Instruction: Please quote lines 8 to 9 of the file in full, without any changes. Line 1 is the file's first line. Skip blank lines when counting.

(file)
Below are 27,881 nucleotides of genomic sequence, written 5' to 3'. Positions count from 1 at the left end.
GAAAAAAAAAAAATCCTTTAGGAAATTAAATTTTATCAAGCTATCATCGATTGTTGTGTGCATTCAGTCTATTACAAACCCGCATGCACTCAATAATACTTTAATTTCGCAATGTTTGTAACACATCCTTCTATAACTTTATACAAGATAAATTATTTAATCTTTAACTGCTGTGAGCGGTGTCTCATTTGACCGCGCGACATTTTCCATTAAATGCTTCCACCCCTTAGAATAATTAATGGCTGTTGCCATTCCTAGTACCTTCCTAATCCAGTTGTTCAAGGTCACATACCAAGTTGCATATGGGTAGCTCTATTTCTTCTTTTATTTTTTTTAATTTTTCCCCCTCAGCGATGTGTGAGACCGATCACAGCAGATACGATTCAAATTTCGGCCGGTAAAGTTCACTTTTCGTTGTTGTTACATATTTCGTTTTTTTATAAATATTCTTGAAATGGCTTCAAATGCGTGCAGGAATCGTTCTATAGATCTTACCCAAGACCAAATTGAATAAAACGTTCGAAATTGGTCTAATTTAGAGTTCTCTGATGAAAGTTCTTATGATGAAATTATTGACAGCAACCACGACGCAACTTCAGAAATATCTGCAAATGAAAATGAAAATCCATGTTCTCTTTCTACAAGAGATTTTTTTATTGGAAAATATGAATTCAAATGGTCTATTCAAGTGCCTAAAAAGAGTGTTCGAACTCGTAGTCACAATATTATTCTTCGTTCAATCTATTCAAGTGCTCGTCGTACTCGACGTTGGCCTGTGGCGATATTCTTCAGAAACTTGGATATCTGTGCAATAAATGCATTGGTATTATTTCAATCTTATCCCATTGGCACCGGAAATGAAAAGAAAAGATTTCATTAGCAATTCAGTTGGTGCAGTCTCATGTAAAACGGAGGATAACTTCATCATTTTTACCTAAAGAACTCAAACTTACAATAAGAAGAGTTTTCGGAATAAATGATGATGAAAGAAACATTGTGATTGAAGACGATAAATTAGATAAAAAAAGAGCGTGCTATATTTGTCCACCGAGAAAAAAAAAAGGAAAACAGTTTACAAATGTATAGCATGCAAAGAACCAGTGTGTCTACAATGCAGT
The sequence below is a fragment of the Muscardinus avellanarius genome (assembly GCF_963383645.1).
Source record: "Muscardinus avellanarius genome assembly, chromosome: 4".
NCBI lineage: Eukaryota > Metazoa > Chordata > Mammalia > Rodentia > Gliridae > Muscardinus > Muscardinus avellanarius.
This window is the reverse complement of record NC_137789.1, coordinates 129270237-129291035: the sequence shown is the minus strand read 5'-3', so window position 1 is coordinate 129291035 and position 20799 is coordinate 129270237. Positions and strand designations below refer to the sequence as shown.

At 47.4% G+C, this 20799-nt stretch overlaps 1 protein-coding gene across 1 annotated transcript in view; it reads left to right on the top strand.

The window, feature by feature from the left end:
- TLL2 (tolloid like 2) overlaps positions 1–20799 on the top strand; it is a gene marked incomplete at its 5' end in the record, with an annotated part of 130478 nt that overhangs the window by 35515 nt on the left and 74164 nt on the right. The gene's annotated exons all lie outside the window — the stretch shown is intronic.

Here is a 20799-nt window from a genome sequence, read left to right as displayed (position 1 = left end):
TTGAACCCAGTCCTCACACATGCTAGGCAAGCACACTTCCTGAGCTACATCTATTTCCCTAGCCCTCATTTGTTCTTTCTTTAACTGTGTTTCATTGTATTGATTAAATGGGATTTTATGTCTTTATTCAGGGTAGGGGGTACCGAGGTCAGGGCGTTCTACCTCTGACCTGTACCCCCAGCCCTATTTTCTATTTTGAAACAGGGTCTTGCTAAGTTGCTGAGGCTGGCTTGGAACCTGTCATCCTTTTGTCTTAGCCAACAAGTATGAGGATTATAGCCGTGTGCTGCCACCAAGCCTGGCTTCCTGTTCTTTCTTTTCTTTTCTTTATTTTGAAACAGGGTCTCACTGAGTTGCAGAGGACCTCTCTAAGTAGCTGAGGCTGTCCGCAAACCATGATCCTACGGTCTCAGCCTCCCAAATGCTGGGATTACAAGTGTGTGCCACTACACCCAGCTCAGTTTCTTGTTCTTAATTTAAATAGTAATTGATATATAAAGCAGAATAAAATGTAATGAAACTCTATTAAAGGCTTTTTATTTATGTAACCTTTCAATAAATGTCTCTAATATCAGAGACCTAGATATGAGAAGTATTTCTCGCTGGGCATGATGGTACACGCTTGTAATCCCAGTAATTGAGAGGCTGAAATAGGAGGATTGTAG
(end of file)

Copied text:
The window, feature by feature from the left end:
- TLL2 (tolloid like 2) overlaps positions 1–20799 on the top strand; it is a gene marked incomplete at its 5' end in the record, with an annotated part of 130478 nt that overhangs the window by 35515 nt on the left and 74164 nt on the right. The gene's annotated exons all lie outside the window — the stretch shown is intronic.